Oleg Buklemishev, associate professor in the Department of Economics at Lomonosov Moscow State University (MGU) and a former assistant to the Finance Minister, largely agrees with the World Bank’s analysis: “Indeed, the Russian economy has successfully adapted to the multiple shocks caused by the crisis.
However, given those positive developments, budgetary consolidation threatens economic growth and the financial health of the regions, and the chronic decrease of the real income of the population and investment stagnation are taking place,” concludes Buklemishev. He also argues that the most important question – much needed structural reforms – has not even been addressed.
The devil is in the details and this is exactly true with regard to the Russian economy. Inflation expectations are still high and the banking sector, though stable, remains vulnerable to macroeconomic risks of low growth and weak demand. With the active usage of the Reserve Fund, it is expected to be depleted in 2017. According to Russia’s Finance Ministry data, the Reserve Fund shrank by 64 percent from $88 billion in January 2015 down to $31.7 billion in November 2016.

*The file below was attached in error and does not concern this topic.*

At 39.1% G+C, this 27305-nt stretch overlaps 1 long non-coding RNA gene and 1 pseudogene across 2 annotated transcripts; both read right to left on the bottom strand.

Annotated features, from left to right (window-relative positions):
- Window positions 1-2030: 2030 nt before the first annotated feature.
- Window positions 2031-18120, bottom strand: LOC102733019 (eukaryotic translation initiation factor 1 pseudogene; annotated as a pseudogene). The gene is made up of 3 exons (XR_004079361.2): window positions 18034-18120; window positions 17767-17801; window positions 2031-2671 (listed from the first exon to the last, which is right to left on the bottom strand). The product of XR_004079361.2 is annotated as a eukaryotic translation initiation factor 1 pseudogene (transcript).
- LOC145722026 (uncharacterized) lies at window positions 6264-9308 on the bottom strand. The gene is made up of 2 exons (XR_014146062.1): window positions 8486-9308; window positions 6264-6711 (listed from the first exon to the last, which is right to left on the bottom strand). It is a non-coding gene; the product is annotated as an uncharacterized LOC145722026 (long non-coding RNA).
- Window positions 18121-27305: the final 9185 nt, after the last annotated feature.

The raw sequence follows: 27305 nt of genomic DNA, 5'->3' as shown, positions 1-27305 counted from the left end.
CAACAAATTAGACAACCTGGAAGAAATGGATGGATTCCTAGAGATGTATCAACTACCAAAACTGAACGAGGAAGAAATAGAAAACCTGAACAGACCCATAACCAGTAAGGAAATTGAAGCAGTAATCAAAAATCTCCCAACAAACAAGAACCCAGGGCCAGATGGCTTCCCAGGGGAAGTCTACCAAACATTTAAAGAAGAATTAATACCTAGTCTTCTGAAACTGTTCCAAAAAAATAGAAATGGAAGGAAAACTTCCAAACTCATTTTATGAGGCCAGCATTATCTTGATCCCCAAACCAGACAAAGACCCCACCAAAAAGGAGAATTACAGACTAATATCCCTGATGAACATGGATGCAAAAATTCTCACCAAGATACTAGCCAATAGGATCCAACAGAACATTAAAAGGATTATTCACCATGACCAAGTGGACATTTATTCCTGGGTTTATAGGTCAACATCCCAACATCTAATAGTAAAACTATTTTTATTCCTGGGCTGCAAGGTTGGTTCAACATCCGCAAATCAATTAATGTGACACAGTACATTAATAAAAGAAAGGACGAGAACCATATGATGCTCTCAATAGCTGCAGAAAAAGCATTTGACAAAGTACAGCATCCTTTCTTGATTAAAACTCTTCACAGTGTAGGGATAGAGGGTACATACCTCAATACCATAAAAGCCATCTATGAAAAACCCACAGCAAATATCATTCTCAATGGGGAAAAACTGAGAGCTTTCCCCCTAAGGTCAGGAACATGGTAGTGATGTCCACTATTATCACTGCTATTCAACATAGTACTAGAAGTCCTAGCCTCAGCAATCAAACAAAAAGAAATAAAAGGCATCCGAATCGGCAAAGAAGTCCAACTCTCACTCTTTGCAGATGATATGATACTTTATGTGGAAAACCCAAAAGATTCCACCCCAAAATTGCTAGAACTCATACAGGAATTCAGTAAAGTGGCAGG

Although the government made certain expenditure cuts in different spheres, it did not help to stop the federal budget deficit from growing: now it is 2.6 percent and expected to rise to 3.7 percent by the end of 2016. As Tkachenko notes, “The federal budget deficit will only continue its slow growth and might have negative impact in the form of low investment, weak economic growth and low purchasing power of the population.
However, the government developed a draft law on the federal budget, which assumes a conservative oil price of $40 bbl and associated medium-term expenditure framework for 2017-2019. It presumes budget consolidation mainly through expenditure cuts. They will be decreased by 3.7 percent of GDP over a three-year period, with the biggest cuts in national defense (1.8 percent), social policy (0.5 percent), and national security (0.4 percent). That might well help to improve the situation but it remains to be seen.